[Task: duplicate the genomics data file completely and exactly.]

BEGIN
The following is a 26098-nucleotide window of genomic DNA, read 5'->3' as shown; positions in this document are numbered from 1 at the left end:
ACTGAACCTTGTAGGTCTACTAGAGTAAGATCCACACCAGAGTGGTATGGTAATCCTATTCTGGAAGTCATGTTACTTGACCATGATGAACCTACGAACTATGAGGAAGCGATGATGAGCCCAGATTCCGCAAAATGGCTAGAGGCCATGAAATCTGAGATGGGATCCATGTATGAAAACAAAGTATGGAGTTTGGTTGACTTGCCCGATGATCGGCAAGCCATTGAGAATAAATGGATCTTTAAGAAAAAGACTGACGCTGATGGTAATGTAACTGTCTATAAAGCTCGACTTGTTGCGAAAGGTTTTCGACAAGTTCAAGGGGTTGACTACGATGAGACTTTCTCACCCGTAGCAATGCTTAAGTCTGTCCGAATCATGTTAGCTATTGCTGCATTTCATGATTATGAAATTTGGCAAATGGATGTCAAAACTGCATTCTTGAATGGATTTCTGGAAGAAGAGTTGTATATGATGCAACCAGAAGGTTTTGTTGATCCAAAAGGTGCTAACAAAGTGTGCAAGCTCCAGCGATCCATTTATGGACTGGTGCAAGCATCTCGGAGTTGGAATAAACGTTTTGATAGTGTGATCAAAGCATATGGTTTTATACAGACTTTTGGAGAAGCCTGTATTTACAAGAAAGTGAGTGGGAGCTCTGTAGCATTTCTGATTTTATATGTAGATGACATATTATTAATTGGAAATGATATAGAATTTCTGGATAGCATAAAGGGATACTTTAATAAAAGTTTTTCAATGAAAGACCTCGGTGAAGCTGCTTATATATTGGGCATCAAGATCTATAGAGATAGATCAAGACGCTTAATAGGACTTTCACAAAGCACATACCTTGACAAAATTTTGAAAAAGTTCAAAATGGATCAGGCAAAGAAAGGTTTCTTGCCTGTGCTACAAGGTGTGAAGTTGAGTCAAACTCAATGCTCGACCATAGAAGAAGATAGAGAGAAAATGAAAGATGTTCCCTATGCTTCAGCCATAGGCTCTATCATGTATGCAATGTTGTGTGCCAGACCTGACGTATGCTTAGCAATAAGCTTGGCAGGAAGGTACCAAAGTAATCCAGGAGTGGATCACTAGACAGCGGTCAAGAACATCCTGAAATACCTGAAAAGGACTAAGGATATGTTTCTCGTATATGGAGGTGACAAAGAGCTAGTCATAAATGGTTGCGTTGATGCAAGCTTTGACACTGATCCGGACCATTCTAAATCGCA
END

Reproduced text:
The following is a 26098-nucleotide window of genomic DNA, read 5'->3' as shown; positions in this document are numbered from 1 at the left end:
ACTGAACCTTGTAGGTCTACTAGAGTAAGATCCACACCAGAGTGGTATGGTAATCCTATTCTGGAAGTCATGTTACTTGACCATGATGAACCTACGAACTATGAGGAAGCGATGATGAGCCCAGATTCCGCAAAATGGCTAGAGGCCATGAAATCTGAGATGGGATCCATGTATGAAAACAAAGTATGGAGTTTGGTTGACTTGCCCGATGATCGGCAAGCCATTGAGAATAAATGGATCTTTAAGAAAAAGACTGACGCTGATGGTAATGTAACTGTCTATAAAGCTCGACTTGTTGCGAAAGGTTTTCGACAAGTTCAAGGGGTTGACTACGATGAGACTTTCTCACCCGTAGCAATGCTTAAGTCTGTCCGAATCATGTTAGCTATTGCTGCATTTCATGATTATGAAATTTGGCAAATGGATGTCAAAACTGCATTCTTGAATGGATTTCTGGAAGAAGAGTTGTATATGATGCAACCAGAAGGTTTTGTTGATCCAAAAGGTGCTAACAAAGTGTGCAAGCTCCAGCGATCCATTTATGGACTGGTGCAAGCATCTCGGAGTTGGAATAAACGTTTTGATAGTGTGATCAAAGCATATGGTTTTATACAGACTTTTGGAGAAGCCTGTATTTACAAGAAAGTGAGTGGGAGCTCTGTAGCATTTCTGATTTTATATGTAGATGACATATTATTAATTGGAAATGATATAGAATTTCTGGATAGCATAAAGGGATACTTTAATAAAAGTTTTTCAATGAAAGACCTCGGTGAAGCTGCTTATATATTGGGCATCAAGATCTATAGAGATAGATCAAGACGCTTAATAGGACTTTCACAAAGCACATACCTTGACAAAATTTTGAAAAAGTTCAAAATGGATCAGGCAAAGAAAGGTTTCTTGCCTGTGCTACAAGGTGTGAAGTTGAGTCAAACTCAATGCTCGACCATAGAAGAAGATAGAGAGAAAATGAAAGATGTTCCCTATGCTTCAGCCATAGGCTCTATCATGTATGCAATGTTGTGTGCCAGACCTGACGTATGCTTAGCAATAAGCTTGGCAGGAAGGTACCAAAGTAATCCAGGAGTGGATCACTAGACAGCGGTCAAGAACATCCTGAAATACCTGAAAAGGACTAAGGATATGTTTCTCGTATATGGAGGTGACAAAGAGCTAGTCATAAATGGTTGCGTTGATGCAAGCTTTGACACTGATCCGGACCATTCTAAATCGCA